On the day of the trip, my stomach felt kinda funny. I pushed it aside. The Great Diviner in the Sky would never do that to me, make me sick as I go down for big Thanksgiving celebration with his family and my family, and did I mention low-grade terror about trying to have a baby at 42? I was fine, dammit.
When we landed, I experienced the usual terra firma euphoria and hunger. I ate whatever I could find. Steak! So far, I was killing this nerve-wracking Thanksgiving thing with new expanded family. And my mom, she was having fun in Florida. Oh the places we’d been together. I loved that she didn’t have to cook and could just party over three days. Everyone got along great. The next day, I had thick pancakes, a Starbucks sandwich, walked with Mom around town, marveling at the ducks in a pond, and then, oh no.
I was walking back to the hotel when I felt that dread of knowing I would be sitting in a dark room by myself for a day or two being sick. Time stopped, perspective shifted. People brought me ginger ale and crackers, medicine. No one shamed me for being sicker than I’d been in a while. I was so embarrassed before realizing that my healthy family was probably having a blast. That made all the difference, actually.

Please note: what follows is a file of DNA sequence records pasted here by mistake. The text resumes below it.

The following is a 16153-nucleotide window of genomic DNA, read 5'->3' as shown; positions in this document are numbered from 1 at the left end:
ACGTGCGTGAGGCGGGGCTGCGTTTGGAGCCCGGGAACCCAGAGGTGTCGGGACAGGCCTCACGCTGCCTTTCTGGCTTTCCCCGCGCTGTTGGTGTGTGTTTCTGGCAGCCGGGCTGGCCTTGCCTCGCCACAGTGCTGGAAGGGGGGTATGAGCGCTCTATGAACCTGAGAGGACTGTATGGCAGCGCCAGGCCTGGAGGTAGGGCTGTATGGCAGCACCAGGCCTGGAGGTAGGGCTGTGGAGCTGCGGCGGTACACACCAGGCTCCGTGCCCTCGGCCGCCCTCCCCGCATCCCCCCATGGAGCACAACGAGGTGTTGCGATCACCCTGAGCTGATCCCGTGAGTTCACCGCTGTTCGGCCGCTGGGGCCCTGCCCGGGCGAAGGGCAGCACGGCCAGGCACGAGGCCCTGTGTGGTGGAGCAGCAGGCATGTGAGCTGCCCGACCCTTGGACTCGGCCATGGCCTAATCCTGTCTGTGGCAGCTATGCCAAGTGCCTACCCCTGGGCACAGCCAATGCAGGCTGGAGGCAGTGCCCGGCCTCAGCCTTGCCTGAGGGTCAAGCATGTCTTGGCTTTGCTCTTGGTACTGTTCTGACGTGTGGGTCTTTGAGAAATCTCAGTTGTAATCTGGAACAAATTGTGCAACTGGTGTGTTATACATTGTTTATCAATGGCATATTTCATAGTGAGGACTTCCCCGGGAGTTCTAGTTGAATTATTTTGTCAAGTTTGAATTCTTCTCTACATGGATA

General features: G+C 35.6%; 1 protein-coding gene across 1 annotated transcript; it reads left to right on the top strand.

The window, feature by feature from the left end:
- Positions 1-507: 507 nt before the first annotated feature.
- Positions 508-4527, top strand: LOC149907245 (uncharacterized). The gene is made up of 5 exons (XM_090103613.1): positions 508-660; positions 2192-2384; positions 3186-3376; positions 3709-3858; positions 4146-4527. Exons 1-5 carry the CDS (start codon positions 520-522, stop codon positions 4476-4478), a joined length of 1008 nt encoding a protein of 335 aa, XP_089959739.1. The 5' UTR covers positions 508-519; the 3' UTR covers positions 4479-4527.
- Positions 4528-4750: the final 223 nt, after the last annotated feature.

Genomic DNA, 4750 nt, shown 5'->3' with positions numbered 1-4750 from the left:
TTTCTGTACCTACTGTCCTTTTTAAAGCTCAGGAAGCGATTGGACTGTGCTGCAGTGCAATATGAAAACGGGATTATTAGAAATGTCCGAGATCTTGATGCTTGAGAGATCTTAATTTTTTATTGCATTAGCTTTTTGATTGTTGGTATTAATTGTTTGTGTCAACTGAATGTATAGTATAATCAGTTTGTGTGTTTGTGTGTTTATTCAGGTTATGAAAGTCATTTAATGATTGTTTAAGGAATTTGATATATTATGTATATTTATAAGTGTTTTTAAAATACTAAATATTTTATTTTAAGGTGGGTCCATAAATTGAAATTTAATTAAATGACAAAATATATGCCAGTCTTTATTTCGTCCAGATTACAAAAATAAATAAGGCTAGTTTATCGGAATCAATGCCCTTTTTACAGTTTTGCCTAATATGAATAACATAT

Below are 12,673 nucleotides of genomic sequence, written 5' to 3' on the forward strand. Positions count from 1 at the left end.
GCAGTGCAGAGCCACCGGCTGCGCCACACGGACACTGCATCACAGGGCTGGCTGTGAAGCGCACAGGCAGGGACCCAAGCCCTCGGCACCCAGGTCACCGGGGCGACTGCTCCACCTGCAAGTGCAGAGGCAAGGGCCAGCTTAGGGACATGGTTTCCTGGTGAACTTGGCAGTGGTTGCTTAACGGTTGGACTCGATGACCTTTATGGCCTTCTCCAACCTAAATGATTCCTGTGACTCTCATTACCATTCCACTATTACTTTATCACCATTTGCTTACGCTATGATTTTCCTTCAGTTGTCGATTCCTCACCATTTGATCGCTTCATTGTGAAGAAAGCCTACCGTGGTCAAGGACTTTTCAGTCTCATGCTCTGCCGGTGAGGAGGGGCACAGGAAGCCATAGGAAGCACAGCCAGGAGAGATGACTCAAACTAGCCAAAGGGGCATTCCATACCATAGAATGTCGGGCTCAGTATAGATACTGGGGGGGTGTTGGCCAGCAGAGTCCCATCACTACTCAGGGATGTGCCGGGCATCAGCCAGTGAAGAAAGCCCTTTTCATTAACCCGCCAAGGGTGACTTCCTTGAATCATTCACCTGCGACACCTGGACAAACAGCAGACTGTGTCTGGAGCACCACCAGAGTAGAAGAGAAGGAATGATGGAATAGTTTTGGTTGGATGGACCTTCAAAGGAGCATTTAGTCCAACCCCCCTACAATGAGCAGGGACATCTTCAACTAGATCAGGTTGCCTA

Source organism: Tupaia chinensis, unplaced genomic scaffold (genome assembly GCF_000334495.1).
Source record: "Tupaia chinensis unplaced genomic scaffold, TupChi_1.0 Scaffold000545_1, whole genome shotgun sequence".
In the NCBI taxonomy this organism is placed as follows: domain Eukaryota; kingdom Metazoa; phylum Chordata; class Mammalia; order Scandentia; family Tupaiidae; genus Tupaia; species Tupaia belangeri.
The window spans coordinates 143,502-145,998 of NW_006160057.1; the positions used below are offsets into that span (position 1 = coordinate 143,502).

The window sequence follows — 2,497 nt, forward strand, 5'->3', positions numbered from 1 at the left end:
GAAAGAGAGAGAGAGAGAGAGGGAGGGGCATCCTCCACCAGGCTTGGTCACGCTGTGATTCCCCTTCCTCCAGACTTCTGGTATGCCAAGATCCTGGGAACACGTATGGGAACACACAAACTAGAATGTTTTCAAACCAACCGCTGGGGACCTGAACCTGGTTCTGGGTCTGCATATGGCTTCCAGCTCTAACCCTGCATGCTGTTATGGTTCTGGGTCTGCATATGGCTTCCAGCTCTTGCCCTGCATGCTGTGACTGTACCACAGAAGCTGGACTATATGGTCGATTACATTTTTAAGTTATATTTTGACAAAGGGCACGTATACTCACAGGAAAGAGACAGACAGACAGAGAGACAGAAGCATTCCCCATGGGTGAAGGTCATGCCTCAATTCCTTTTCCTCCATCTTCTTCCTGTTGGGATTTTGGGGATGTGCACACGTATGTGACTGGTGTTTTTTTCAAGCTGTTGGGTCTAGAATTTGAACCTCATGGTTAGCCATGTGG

By the time Thanksgiving came, I felt a little better physically and utterly revived by the people around me. That was ten years ago and while still not 100% sold on this holiday (see U.S. history), I am so looking forward to being with my family, however it happens.
Here’s a picture of me on Thanksgiving 2012, kind of sick, but so grateful for the person next to me.
A very long time ago, I thought that sharing my depressing stories would attract boys and friends. This might be a Gen-X thing since we have woes tacked to every inch of skin. Remember how hard it was to find a job in 1990? There was crack, the Cold War, not enough cigarettes, our unhappy childhoods, undiagnosed mental illnesses that didn’t get diagnosed early enough, our unhappy adolescences so filled with apathy, weed we had to smoke from a pipe, and worst of all, shoulder pads in all women’s clothing.
Maybe it wasn’t that bad, but I know how to embellish, so I gave myself a stream of sob stories to woo a potential suitor. Needless to say, my MO acted as a repellent. Those who stuck around for my recounting of Bad Thing 1, Bad Thing 2, the dishonor I brought to my family when caught smoking in my room, my Did Not Pass in Economics, well, they were not to be trusted.